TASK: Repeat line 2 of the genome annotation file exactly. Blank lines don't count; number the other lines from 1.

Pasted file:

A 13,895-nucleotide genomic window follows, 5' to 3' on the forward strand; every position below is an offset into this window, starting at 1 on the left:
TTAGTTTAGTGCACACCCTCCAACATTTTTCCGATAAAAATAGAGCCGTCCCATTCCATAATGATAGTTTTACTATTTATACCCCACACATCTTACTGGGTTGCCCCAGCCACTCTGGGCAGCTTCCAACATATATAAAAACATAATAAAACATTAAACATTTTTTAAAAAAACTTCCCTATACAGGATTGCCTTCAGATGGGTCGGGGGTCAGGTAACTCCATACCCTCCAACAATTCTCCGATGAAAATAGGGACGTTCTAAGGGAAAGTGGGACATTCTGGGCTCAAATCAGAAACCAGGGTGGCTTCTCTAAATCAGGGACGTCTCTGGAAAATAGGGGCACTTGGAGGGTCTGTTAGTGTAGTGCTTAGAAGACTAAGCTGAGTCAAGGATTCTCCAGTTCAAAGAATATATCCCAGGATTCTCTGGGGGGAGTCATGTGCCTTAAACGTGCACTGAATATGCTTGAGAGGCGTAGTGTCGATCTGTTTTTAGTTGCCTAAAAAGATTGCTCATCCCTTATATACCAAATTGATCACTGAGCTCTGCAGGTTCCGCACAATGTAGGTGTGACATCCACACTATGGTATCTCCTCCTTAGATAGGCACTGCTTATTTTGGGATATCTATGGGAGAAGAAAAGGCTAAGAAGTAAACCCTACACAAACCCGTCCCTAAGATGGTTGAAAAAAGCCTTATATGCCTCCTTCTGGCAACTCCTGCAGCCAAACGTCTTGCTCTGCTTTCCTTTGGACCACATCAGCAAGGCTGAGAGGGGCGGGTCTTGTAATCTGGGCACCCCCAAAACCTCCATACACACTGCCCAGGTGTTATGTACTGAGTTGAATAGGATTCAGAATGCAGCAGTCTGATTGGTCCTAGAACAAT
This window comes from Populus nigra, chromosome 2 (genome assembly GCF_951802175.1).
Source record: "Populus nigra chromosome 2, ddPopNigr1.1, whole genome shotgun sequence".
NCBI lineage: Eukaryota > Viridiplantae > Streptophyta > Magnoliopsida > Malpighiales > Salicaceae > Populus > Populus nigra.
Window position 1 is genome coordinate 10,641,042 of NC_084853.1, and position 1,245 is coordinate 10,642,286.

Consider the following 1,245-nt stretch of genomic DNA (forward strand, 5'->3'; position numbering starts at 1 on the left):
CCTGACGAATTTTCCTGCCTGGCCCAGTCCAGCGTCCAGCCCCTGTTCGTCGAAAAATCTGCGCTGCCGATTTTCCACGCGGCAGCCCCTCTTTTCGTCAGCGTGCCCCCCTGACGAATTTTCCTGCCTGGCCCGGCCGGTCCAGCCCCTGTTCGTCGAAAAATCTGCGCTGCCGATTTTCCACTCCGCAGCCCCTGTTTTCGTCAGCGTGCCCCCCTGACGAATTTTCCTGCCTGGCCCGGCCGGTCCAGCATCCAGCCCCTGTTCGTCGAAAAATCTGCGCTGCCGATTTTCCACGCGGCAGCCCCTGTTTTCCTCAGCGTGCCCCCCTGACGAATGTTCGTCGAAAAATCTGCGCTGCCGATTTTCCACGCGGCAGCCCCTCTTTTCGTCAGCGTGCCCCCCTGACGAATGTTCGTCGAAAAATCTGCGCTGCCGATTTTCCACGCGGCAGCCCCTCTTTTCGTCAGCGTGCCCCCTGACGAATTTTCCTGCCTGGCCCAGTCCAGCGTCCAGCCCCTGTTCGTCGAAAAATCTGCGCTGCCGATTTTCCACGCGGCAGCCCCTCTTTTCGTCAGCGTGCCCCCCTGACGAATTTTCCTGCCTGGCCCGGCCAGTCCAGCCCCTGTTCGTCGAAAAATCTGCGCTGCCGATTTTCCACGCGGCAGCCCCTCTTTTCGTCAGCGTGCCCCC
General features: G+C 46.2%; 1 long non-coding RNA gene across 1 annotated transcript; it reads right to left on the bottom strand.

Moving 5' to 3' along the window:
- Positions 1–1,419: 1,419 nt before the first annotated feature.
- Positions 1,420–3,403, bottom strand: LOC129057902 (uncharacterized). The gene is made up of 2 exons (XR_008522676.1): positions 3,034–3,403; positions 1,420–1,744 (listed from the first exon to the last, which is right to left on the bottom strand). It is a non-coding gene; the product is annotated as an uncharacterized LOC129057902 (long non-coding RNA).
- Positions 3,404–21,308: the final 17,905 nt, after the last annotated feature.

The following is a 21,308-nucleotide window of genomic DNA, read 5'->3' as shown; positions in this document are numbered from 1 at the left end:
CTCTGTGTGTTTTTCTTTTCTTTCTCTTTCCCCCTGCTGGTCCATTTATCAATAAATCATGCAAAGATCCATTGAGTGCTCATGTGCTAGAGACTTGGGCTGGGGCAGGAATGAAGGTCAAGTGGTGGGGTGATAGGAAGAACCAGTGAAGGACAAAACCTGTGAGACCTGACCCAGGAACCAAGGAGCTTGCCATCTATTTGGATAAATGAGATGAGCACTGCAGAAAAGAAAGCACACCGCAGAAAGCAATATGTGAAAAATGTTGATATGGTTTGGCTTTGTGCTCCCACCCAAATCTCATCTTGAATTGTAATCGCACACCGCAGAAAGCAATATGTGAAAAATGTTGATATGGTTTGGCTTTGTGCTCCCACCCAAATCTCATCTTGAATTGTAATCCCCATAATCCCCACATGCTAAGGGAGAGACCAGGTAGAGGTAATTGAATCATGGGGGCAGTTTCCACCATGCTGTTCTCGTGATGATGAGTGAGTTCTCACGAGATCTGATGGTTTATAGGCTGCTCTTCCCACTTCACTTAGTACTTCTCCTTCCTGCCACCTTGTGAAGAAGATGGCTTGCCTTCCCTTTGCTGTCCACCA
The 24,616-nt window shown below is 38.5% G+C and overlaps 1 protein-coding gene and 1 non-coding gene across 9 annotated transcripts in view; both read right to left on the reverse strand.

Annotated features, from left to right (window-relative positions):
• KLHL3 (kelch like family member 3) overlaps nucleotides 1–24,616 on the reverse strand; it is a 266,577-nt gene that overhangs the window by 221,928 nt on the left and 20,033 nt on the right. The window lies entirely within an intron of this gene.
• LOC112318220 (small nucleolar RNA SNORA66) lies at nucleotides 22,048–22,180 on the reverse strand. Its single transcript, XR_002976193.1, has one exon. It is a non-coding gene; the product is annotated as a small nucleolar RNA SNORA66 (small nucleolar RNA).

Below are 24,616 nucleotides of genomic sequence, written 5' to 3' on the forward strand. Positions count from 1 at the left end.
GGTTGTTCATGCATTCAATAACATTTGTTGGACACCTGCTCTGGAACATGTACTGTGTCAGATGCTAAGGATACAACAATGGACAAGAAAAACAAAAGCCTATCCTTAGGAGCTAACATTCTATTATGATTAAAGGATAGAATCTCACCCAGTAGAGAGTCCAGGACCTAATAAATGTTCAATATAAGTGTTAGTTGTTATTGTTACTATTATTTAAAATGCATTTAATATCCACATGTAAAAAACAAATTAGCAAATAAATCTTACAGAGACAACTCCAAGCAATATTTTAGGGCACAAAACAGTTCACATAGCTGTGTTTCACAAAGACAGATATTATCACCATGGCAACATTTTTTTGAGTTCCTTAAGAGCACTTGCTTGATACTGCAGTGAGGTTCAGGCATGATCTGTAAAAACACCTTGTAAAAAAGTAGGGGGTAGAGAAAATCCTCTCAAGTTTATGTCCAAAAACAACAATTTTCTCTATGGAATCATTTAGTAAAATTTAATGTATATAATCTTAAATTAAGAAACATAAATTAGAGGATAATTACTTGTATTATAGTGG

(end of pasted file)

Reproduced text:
TTAGTTTAGTGCACACCCTCCAACATTTTTCCGATAAAAATAGAGCCGTCCCATTCCATAATGATAGTTTTACTATTTATACCCCACACATCTTACTGGGTTGCCCCAGCCACTCTGGGCAGCTTCCAACATATATAAAAACATAATAAAACATTAAACATTTTTTAAAAAAACTTCCCTATACAGGATTGCCTTCAGATGGGTCGGGGGTCAGGTAACTCCATACCCTCCAACAATTCTCCGATGAAAATAGGGACGTTCTAAGGGAAAGTGGGACATTCTGGGCTCAAATCAGAAACCAGGGTGGCTTCTCTAAATCAGGGACGTCTCTGGAAAATAGGGGCACTTGGAGGGTCTGTTAGTGTAGTGCTTAGAAGACTAAGCTGAGTCAAGGATTCTCCAGTTCAAAGAATATATCCCAGGATTCTCTGGGGGGAGTCATGTGCCTTAAACGTGCACTGAATATGCTTGAGAGGCGTAGTGTCGATCTGTTTTTAGTTGCCTAAAAAGATTGCTCATCCCTTATATACCAAATTGATCACTGAGCTCTGCAGGTTCCGCACAATGTAGGTGTGACATCCACACTATGGTATCTCCTCCTTAGATAGGCACTGCTTATTTTGGGATATCTATGGGAGAAGAAAAGGCTAAGAAGTAAACCCTACACAAACCCGTCCCTAAGATGGTTGAAAAAAGCCTTATATGCCTCCTTCTGGCAACTCCTGCAGCCAAACGTCTTGCTCTGCTTTCCTTTGGACCACATCAGCAAGGCTGAGAGGGGCGGGTCTTGTAATCTGGGCACCCCCAAAACCTCCATACACACTGCCCAGGTGTTATGTACTGAGTTGAATAGGATTCAGAATGCAGCAGTCTGATTGGTCCTAGAACAAT